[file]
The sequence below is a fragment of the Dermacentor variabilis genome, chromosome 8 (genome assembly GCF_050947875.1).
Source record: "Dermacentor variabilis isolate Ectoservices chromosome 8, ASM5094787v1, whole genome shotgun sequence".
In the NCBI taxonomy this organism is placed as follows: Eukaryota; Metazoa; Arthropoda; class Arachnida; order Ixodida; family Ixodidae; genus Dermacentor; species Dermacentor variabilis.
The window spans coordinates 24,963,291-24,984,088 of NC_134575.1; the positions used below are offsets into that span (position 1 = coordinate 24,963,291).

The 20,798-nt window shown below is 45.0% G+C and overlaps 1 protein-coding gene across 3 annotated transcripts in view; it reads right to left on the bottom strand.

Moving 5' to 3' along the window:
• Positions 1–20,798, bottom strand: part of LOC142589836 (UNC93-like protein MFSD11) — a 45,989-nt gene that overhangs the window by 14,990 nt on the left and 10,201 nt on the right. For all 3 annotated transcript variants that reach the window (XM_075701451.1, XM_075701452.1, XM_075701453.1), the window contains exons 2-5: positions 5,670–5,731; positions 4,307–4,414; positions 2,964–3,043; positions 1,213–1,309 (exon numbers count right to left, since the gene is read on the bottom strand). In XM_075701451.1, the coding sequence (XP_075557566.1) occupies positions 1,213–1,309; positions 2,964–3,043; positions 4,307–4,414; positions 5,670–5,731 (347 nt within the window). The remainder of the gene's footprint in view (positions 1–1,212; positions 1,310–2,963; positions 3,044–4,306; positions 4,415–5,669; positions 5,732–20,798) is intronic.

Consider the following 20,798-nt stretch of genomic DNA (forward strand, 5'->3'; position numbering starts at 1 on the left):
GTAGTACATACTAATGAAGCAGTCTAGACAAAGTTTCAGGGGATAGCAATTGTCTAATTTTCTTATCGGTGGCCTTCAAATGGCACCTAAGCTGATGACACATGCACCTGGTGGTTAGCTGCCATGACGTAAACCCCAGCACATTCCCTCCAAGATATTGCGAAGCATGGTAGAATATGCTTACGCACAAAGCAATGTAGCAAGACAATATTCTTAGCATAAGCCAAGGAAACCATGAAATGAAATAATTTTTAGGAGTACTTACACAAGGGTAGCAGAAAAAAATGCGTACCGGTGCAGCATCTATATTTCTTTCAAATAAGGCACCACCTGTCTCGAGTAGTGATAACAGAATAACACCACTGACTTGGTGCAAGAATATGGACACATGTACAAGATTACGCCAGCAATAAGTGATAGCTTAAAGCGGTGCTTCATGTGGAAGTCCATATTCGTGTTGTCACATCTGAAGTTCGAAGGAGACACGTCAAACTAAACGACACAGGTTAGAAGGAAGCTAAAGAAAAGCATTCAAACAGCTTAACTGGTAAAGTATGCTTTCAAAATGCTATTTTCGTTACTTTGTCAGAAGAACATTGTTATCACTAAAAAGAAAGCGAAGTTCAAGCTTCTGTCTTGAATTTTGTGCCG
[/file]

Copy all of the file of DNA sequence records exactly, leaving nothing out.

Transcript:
The sequence below is a fragment of the Dermacentor variabilis genome, chromosome 8 (genome assembly GCF_050947875.1).
Source record: "Dermacentor variabilis isolate Ectoservices chromosome 8, ASM5094787v1, whole genome shotgun sequence".
In the NCBI taxonomy this organism is placed as follows: Eukaryota; Metazoa; Arthropoda; class Arachnida; order Ixodida; family Ixodidae; genus Dermacentor; species Dermacentor variabilis.
The window spans coordinates 24,963,291-24,984,088 of NC_134575.1; the positions used below are offsets into that span (position 1 = coordinate 24,963,291).

The 20,798-nt window shown below is 45.0% G+C and overlaps 1 protein-coding gene across 3 annotated transcripts in view; it reads right to left on the bottom strand.

Moving 5' to 3' along the window:
• Positions 1–20,798, bottom strand: part of LOC142589836 (UNC93-like protein MFSD11) — a 45,989-nt gene that overhangs the window by 14,990 nt on the left and 10,201 nt on the right. For all 3 annotated transcript variants that reach the window (XM_075701451.1, XM_075701452.1, XM_075701453.1), the window contains exons 2-5: positions 5,670–5,731; positions 4,307–4,414; positions 2,964–3,043; positions 1,213–1,309 (exon numbers count right to left, since the gene is read on the bottom strand). In XM_075701451.1, the coding sequence (XP_075557566.1) occupies positions 1,213–1,309; positions 2,964–3,043; positions 4,307–4,414; positions 5,670–5,731 (347 nt within the window). The remainder of the gene's footprint in view (positions 1–1,212; positions 1,310–2,963; positions 3,044–4,306; positions 4,415–5,669; positions 5,732–20,798) is intronic.

Consider the following 20,798-nt stretch of genomic DNA (forward strand, 5'->3'; position numbering starts at 1 on the left):
GTAGTACATACTAATGAAGCAGTCTAGACAAAGTTTCAGGGGATAGCAATTGTCTAATTTTCTTATCGGTGGCCTTCAAATGGCACCTAAGCTGATGACACATGCACCTGGTGGTTAGCTGCCATGACGTAAACCCCAGCACATTCCCTCCAAGATATTGCGAAGCATGGTAGAATATGCTTACGCACAAAGCAATGTAGCAAGACAATATTCTTAGCATAAGCCAAGGAAACCATGAAATGAAATAATTTTTAGGAGTACTTACACAAGGGTAGCAGAAAAAAATGCGTACCGGTGCAGCATCTATATTTCTTTCAAATAAGGCACCACCTGTCTCGAGTAGTGATAACAGAATAACACCACTGACTTGGTGCAAGAATATGGACACATGTACAAGATTACGCCAGCAATAAGTGATAGCTTAAAGCGGTGCTTCATGTGGAAGTCCATATTCGTGTTGTCACATCTGAAGTTCGAAGGAGACACGTCAAACTAAACGACACAGGTTAGAAGGAAGCTAAAGAAAAGCATTCAAACAGCTTAACTGGTAAAGTATGCTTTCAAAATGCTATTTTCGTTACTTTGTCAGAAGAACATTGTTATCACTAAAAAGAAAGCGAAGTTCAAGCTTCTGTCTTGAATTTTGTGCCG